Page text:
The difference is how shell programs are run. On UNIX, the argument is given to your $SHELL and run from there. On Windows, it is executed directly. Because the command on Windows doesn't exist, you get an error. On Windows, you can get the UNIX behavior by modifying the command:
cg-user(2): (excl.osi:command-output "cmd /c blarg") nil ("'blarg' is not recognized as an internal or external command," "operable program or batch file.") 1 cg-user(3):
A user noted that this form:
(search "asdf" nil :end1 4 :end2 4)
returned 0 rather than signaling an error or returning nil. This caused problems later because 0 is a bogus value which his program used as valid. He wondered why we did not signal an error.
Now that form is illegal: The :end2 value must be less than or equal to the length of the second sequence, and nil has length 0. The question is whether we should test for this error. The problem is this: we would have to check the length of sequence2, which when it is a list is a fairly expensive operation. And we would have to do this for every valid form as well as every invalid one, so every correct form would be slower. Checking versus speed is always a problem. In this case, we come down on the side of speed.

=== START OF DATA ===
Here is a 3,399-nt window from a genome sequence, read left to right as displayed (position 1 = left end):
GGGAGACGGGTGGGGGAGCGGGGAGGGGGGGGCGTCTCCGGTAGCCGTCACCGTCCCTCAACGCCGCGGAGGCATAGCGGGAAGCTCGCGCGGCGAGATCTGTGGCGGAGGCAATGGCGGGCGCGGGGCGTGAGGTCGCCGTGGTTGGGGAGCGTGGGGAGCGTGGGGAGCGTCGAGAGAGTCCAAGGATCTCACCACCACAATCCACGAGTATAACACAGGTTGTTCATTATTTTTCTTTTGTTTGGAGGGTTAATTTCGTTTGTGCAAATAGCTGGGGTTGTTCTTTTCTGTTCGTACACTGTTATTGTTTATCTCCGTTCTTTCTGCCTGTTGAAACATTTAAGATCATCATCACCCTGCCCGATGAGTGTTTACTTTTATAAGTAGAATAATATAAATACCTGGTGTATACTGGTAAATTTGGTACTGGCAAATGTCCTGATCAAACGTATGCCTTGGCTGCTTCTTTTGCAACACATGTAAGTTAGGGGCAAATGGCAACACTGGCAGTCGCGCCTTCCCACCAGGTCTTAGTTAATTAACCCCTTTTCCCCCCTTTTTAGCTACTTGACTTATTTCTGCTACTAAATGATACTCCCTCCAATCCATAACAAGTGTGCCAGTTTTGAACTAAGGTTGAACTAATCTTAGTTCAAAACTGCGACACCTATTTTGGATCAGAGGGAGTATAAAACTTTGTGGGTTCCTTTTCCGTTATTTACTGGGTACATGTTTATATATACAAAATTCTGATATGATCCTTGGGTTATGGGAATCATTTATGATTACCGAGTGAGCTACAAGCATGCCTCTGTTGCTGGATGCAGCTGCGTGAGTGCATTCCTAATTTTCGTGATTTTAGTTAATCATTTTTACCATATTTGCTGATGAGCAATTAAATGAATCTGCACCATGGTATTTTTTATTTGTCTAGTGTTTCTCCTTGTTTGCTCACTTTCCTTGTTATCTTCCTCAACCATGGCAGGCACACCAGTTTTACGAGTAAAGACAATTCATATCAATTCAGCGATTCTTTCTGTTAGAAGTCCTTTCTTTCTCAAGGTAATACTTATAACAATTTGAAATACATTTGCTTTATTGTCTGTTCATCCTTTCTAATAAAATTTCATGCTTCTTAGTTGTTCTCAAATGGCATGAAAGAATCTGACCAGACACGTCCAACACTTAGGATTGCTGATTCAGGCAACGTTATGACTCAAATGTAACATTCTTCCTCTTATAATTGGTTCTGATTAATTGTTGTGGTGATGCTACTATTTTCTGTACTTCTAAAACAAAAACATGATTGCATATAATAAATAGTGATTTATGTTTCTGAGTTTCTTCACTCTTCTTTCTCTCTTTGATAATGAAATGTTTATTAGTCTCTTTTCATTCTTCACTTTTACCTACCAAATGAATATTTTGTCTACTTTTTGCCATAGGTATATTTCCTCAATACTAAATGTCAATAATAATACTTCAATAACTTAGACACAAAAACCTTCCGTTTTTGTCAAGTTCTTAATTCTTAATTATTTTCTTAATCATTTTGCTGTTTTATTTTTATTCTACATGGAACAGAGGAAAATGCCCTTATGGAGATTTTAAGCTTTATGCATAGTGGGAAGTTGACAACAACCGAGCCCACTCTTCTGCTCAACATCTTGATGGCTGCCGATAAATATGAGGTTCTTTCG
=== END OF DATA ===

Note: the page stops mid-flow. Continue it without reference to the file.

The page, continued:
A user (running on Windows) who was creating lots of processes as his application ran found his application was failing because the system ran out of handles. He provided this test code:
(loop repeat 1000 collect (progn (mp:process-run-function "foo" (constantly t)) (sleep 1)))
Handles in use are shown on the Performance tab of the Windows task manager, and indeed when we ran that code, the number of handles increased by about 1000, which would stay around as long as Allegro CL was running and disappear as soon as it exited. For this user, their application would fail after a while because they would exceed the number of handles the system would allocate.
We investigated and soon found that there was a bug where Allegro CL was not freeing handles, which was fixed by the shared library patch released on November 19, 2010.
We mention this for three reasons: